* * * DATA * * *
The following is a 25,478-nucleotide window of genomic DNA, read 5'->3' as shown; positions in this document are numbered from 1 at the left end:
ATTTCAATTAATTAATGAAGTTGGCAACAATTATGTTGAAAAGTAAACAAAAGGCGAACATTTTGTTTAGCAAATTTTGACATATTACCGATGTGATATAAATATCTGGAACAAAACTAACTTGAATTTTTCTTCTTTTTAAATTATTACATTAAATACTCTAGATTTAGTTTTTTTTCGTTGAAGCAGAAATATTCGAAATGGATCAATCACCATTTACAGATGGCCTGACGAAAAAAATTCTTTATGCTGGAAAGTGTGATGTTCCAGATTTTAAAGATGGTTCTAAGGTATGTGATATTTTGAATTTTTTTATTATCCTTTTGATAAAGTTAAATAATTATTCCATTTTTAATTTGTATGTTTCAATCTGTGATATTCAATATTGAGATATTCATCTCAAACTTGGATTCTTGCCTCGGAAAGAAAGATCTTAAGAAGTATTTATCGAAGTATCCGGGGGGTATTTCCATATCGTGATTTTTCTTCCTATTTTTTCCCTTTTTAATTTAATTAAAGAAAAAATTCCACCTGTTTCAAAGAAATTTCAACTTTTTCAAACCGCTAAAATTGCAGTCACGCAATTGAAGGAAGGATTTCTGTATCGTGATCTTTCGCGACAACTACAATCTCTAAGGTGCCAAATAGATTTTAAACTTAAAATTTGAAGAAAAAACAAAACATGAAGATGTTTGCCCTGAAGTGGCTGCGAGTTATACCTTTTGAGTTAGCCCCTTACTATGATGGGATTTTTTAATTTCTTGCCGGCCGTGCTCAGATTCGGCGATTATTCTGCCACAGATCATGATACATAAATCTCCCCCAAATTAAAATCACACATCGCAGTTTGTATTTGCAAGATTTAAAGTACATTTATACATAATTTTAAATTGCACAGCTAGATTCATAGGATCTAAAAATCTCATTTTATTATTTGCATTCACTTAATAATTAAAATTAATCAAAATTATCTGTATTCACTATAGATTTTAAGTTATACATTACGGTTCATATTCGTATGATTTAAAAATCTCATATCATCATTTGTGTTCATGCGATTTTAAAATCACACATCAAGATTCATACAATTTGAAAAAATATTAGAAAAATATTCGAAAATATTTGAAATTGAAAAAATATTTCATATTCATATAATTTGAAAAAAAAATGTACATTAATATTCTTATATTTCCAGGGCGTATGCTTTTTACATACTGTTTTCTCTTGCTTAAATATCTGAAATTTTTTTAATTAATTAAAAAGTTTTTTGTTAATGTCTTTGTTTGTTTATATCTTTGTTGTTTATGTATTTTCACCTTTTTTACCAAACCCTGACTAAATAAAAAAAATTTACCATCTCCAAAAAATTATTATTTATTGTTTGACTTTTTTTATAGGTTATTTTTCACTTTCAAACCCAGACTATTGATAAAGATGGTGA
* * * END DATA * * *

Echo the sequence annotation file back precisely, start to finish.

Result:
The following is a 25,478-nucleotide window of genomic DNA, read 5'->3' as shown; positions in this document are numbered from 1 at the left end:
ATTTCAATTAATTAATGAAGTTGGCAACAATTATGTTGAAAAGTAAACAAAAGGCGAACATTTTGTTTAGCAAATTTTGACATATTACCGATGTGATATAAATATCTGGAACAAAACTAACTTGAATTTTTCTTCTTTTTAAATTATTACATTAAATACTCTAGATTTAGTTTTTTTTCGTTGAAGCAGAAATATTCGAAATGGATCAATCACCATTTACAGATGGCCTGACGAAAAAAATTCTTTATGCTGGAAAGTGTGATGTTCCAGATTTTAAAGATGGTTCTAAGGTATGTGATATTTTGAATTTTTTTATTATCCTTTTGATAAAGTTAAATAATTATTCCATTTTTAATTTGTATGTTTCAATCTGTGATATTCAATATTGAGATATTCATCTCAAACTTGGATTCTTGCCTCGGAAAGAAAGATCTTAAGAAGTATTTATCGAAGTATCCGGGGGGTATTTCCATATCGTGATTTTTCTTCCTATTTTTTCCCTTTTTAATTTAATTAAAGAAAAAATTCCACCTGTTTCAAAGAAATTTCAACTTTTTCAAACCGCTAAAATTGCAGTCACGCAATTGAAGGAAGGATTTCTGTATCGTGATCTTTCGCGACAACTACAATCTCTAAGGTGCCAAATAGATTTTAAACTTAAAATTTGAAGAAAAAACAAAACATGAAGATGTTTGCCCTGAAGTGGCTGCGAGTTATACCTTTTGAGTTAGCCCCTTACTATGATGGGATTTTTTAATTTCTTGCCGGCCGTGCTCAGATTCGGCGATTATTCTGCCACAGATCATGATACATAAATCTCCCCCAAATTAAAATCACACATCGCAGTTTGTATTTGCAAGATTTAAAGTACATTTATACATAATTTTAAATTGCACAGCTAGATTCATAGGATCTAAAAATCTCATTTTATTATTTGCATTCACTTAATAATTAAAATTAATCAAAATTATCTGTATTCACTATAGATTTTAAGTTATACATTACGGTTCATATTCGTATGATTTAAAAATCTCATATCATCATTTGTGTTCATGCGATTTTAAAATCACACATCAAGATTCATACAATTTGAAAAAATATTAGAAAAATATTCGAAAATATTTGAAATTGAAAAAATATTTCATATTCATATAATTTGAAAAAAAAATGTACATTAATATTCTTATATTTCCAGGGCGTATGCTTTTTACATACTGTTTTCTCTTGCTTAAATATCTGAAATTTTTTTAATTAATTAAAAAGTTTTTTGTTAATGTCTTTGTTTGTTTATATCTTTGTTGTTTATGTATTTTCACCTTTTTTACCAAACCCTGACTAAATAAAAAAAATTTACCATCTCCAAAAAATTATTATTTATTGTTTGACTTTTTTTATAGGTTATTTTTCACTTTCAAACCCAGACTATTGATAAAGATGGTGA